Is Failure Final?
Jesus knew what failure felt like so he can redeem us from ours.
His mother got pregnant before she was married. He was born in a barnyard, and he grew up near the poverty line in a backwater town. As an adult, he became a celebrity. It seemed like he was going places, but because he hung out with a bad crowd and broke society’s rules, the authorities felt threatened. They placed a bounty on his head.
Finally, one of his closest partners turned him in. Instead of protecting him, the so-called religious people helped arrest him. They turned him over to be tried on false charges, and though he was innocent, the judge sentenced him to death. The same people who used to praise him cried out for his blood. One of his best friends denied knowing him, and when he was being executed, he felt the worst pain of all—the sting of his own father’s rejection. His story reeked of failure and despair.
And it was all part of God’s plan.
The man who suffered betrayal, mockery and death was Jesus Christ. Even before He created the world, it was God’s plan for His Son, Jesus, to come to earth, live as a man—experiencing all the pain, emotions, and temptations that we do—and then die a horrible death. But why would God send His own Son to suffer and die? How could this apparently total failure be part of the plan?
“One of his best friends denied knowing him, and when he was being executed, he felt the worst pain of all—the sting of his own father’s rejection. His story reeked of failure and despair.”
In the Bible, we learn that God created humans to be his friends and agents. The first humans spent time with God and enjoyed His company. But then that man and woman distrusted God and decided to do things their own way. The relationship with Him was broken. Those humans would have to leave God’s presence and eventually die.
After those first humans, generation after generation kept defying God by telling lies, blaming others for their bad choices, and even murdering their own brothers. It seemed like the separation would last forever.
But God loved humans too much to let that happen. He developed a plan to rescue mankind and restore the relationship. There was only one way to do it. Because the first man had done wrong and received the punishment of death, another man would have to live a perfect life and die willingly in the place of others who deserved death. But all humans were corrupt—unworthy of such a task! Who could stand in the gap?
Only God was free of sin; only God could make the sacrifice. So God sent His only Son, Jesus, to live on earth as a human being, with flesh, blood, and feelings like us. Jesus lived a perfect life. He never disobeyed God. People misunderstood Him, gave Him an unfair trial, and sentenced Him to a death He did not deserve.
When Jesus faced His executioners, it wasn’t a mistake. He was taking the punishment that should have gone to you and me, exactly according to God’s plan to rescue us. Because Jesus took the punishment we deserved, God, as a judge, declares that our debt is paid and our time is served. As in the old Monopoly game, because of Jesus, we get out of jail free. His supposed failure was really a success story.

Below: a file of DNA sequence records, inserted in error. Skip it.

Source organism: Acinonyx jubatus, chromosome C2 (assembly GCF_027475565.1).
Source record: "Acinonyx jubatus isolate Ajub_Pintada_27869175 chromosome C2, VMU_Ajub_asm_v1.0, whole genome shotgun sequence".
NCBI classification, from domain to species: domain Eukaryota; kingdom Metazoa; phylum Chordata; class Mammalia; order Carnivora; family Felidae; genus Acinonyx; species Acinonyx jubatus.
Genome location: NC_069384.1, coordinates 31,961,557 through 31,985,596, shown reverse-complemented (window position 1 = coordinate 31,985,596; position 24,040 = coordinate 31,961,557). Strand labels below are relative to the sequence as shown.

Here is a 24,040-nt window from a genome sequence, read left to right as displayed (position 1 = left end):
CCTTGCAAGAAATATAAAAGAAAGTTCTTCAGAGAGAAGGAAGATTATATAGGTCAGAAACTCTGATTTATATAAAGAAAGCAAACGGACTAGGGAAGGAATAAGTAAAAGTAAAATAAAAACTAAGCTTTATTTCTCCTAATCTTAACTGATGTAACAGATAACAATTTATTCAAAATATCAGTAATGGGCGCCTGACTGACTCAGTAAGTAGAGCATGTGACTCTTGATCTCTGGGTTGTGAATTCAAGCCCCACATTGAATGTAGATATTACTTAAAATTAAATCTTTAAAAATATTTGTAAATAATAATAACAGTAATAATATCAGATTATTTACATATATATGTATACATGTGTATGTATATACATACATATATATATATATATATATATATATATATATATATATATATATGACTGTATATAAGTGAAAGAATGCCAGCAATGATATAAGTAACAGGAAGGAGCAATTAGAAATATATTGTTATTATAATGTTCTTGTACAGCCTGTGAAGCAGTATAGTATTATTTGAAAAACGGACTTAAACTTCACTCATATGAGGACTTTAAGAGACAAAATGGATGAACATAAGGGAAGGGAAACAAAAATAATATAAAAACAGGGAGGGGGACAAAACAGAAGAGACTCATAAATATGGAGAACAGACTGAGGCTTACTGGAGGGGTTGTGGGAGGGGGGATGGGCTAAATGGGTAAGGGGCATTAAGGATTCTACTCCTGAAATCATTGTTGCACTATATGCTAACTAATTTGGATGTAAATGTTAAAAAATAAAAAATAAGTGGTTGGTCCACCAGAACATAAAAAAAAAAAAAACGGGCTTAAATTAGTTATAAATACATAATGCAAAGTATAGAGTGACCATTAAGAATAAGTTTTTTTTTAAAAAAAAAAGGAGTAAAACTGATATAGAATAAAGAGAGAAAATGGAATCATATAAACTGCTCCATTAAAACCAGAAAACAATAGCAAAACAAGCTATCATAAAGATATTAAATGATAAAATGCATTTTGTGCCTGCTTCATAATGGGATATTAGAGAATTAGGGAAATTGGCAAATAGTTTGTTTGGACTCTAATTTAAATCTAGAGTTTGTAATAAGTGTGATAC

But the plan doesn’t end there.
After Jesus died and was buried, an amazing thing happened. God raised Him back to life. He broke out of the tomb where He was buried and terrified the guards who were on duty. Jesus conquered death.
“And which of us, if someone offered to do our time for us, would say, ‘No, thanks, I’d rather stay behind bars?'”
In the same way, when we accept God’s free invitation to be rescued, you and I can start our lives over. Maybe our hearts and our minds feel dead because of our addictions and our guilt, but just as Jesus came back from the dead, we can be brought back to life and freed from everything that used to trap us like a casket.
All that we have to do is accept the deal that’s being offered to us. And which of us, if someone offered to do our time for us, would say, “No, thanks, I’d rather stay behind bars”?
Your life probably hasn’t gone according to plan. I doubt if, when you were a little kid, you said, “I want to be a prisoner when I grow up.” Maybe, like Jesus, you know what it’s like to feel betrayed, rejected, and looked down on by the world. You may feel that you’re so far off course, God could never find you.
But God knew you by your name before you were born. He knows exactly where to find you now. And long ago, He set the plan in motion to rescue you and turn your life around again. He loves you and has the power to turn your failure into another one of His success stories. The offer is on the table. Now it’s up to you.
God’s Son took the punishment we deserved. What a gift! Those who accept that gift will never have to face the sting of God’s rejection. The offer is on the table. All we have to do is enter a plea. It doesn’t have to be fancy—just honest and from the heart. You could say something like this:
Jesus, I’ve tried living on my own up until now, and I’ve done wrong things that caused pain for me and for others. I realize that I need You. Thank You for taking the punishment I deserved. I ask You now to come into my life, take away my guilt, and make me into a new man/a new woman.
If you said that to God sincerely, He has already started making you new. Tell other believers—perhaps a chaplain—about your decision, and ask how you can grow in faith. Read the Bible and ask Jesus to help you understand it and live it out. Inside Journal would like to help you get started by offering you a free introductory Bible study. Please write to Inside Journal, Attn: “Is Failure Final?” P.O. Box 2206, Ashburn, VA. 20146.
The Life of Joseph